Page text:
Buying a foreclosure or REO property in
What's an REO?
REO means Real Estate Owned. These are properties that have been foreclosed upon and are presently possessed by the bank or mortgage company. This is not the same as a property up for foreclosure auction. If you buy a property during a foreclosure sale, you must pay at least the loan balance plus any interest and other fees accumulated during the foreclosure process. You must also be prepared to pay with cash in hand. To top everything off, you'll get the property totally as is. That could comprise existing liens and even current denizens that may require eviction.
A REO, on the contrary, is a much cleaner and attractive deal. The REO property didn't find a buyer during foreclosure auction. The lender now owns it. The bank will attend to the elimination of tax liens, evict occupants if needed and generally prepare for the issuance of a title insurance policy to the buyer at closing. Take notice that REOs may be exempt from typical disclosure requirements. For example, in California, banks are not required to give a Transfer Disclosure Statement, a document that normally requires sellers to tell you about any defects of which they are aware.
Are REO's a bargain in Cary?
It's occasionally believed that any REO must be a good deal and an opportunity for easy money. This isn't always true. You have to be very careful about buying a REO if your intent is profit from the sell. While it's true that the bank is often anxious to sell it promptly, they are also strongly encouraged to get as much as they can for it. When pondering the value of a REO, you need to look closely at comparable sales in the neighborhood and be sure to take into account the time and cost of any repairs or remodeling needed to prepare the house for resale. There are bargains with potential to make money, and many people do very well flipping foreclosures. But there are also many REO's that are not good buys and may lose money.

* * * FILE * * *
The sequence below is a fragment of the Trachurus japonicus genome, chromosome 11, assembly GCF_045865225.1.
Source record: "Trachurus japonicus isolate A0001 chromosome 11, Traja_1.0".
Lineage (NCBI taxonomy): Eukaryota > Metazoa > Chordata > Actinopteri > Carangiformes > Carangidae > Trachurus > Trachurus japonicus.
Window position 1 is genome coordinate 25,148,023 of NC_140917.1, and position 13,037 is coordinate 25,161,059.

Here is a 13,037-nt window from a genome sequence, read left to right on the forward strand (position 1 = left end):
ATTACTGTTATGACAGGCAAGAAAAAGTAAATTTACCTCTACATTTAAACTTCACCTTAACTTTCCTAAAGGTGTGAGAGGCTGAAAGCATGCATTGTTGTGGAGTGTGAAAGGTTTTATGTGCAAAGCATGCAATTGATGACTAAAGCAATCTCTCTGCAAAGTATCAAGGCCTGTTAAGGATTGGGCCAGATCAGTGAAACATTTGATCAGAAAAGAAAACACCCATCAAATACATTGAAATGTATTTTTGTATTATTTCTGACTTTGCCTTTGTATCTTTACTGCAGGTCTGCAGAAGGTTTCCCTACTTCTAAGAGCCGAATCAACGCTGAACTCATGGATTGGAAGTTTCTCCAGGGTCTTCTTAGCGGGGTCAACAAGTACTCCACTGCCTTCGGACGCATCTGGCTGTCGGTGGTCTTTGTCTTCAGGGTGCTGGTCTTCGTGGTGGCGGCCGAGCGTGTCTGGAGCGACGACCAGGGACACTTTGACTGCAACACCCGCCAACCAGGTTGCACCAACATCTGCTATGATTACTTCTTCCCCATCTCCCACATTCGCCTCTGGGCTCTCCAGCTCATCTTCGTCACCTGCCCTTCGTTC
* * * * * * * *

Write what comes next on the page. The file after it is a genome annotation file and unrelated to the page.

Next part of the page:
Ready to make an offer?
Most lenders have a REO department that you'll work with in buying a REO property from them. Commonly the REO department will use a listing agent to get their REO properties listed on the local MLS. Prior to making your offer, you'll want to contact either the listing agent or REO department at the bank and discover as much as you can about what they know regarding the condition of the property and what their process is for getting offers. Since banks typically sell REO properties "as is", it's often prudent to include an inspection contingency in your offer that gives you time to check for unknown damage and withdraw the offer if you find it.
As with making any offer on real estate, providing documentation of your ability to pay may make your offer more attractive, such as a pre-approval letter from a lender. After you've made your offer, you can expect the bank to counter offer. From there it will be your decision whether to accept their counter, or offer a counter to the counter offer. Realize, you'll be working with a process that usually involves several people at the bank, and they don't work evenings or weekends. It's typical for the process of offers and counter offers to take days or even weeks.